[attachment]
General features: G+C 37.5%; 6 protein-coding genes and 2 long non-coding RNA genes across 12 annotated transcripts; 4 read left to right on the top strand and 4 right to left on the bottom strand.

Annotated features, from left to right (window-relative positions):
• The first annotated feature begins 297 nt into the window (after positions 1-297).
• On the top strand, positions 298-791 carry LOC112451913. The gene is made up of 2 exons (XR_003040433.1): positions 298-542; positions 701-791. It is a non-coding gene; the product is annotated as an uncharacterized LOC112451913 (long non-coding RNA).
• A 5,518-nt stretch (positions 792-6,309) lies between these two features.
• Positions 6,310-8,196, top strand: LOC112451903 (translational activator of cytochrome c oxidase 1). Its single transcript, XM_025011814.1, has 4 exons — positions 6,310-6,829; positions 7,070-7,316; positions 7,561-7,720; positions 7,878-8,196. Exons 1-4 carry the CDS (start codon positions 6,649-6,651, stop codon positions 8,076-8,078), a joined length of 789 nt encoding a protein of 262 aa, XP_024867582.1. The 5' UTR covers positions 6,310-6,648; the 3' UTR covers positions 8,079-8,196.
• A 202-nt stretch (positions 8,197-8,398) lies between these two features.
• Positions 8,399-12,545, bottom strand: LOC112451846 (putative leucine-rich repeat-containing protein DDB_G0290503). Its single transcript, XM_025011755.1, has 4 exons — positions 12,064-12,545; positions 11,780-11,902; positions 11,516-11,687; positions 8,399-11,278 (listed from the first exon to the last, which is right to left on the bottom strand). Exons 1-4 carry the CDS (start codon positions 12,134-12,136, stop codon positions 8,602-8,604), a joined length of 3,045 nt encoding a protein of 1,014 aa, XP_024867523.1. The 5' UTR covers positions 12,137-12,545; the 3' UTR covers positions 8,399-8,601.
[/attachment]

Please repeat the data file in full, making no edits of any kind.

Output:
General features: G+C 37.5%; 6 protein-coding genes and 2 long non-coding RNA genes across 12 annotated transcripts; 4 read left to right on the top strand and 4 right to left on the bottom strand.

Annotated features, from left to right (window-relative positions):
• The first annotated feature begins 297 nt into the window (after positions 1-297).
• On the top strand, positions 298-791 carry LOC112451913. The gene is made up of 2 exons (XR_003040433.1): positions 298-542; positions 701-791. It is a non-coding gene; the product is annotated as an uncharacterized LOC112451913 (long non-coding RNA).
• A 5,518-nt stretch (positions 792-6,309) lies between these two features.
• Positions 6,310-8,196, top strand: LOC112451903 (translational activator of cytochrome c oxidase 1). Its single transcript, XM_025011814.1, has 4 exons — positions 6,310-6,829; positions 7,070-7,316; positions 7,561-7,720; positions 7,878-8,196. Exons 1-4 carry the CDS (start codon positions 6,649-6,651, stop codon positions 8,076-8,078), a joined length of 789 nt encoding a protein of 262 aa, XP_024867582.1. The 5' UTR covers positions 6,310-6,648; the 3' UTR covers positions 8,079-8,196.
• A 202-nt stretch (positions 8,197-8,398) lies between these two features.
• Positions 8,399-12,545, bottom strand: LOC112451846 (putative leucine-rich repeat-containing protein DDB_G0290503). Its single transcript, XM_025011755.1, has 4 exons — positions 12,064-12,545; positions 11,780-11,902; positions 11,516-11,687; positions 8,399-11,278 (listed from the first exon to the last, which is right to left on the bottom strand). Exons 1-4 carry the CDS (start codon positions 12,134-12,136, stop codon positions 8,602-8,604), a joined length of 3,045 nt encoding a protein of 1,014 aa, XP_024867523.1. The 5' UTR covers positions 12,137-12,545; the 3' UTR covers positions 8,399-8,601.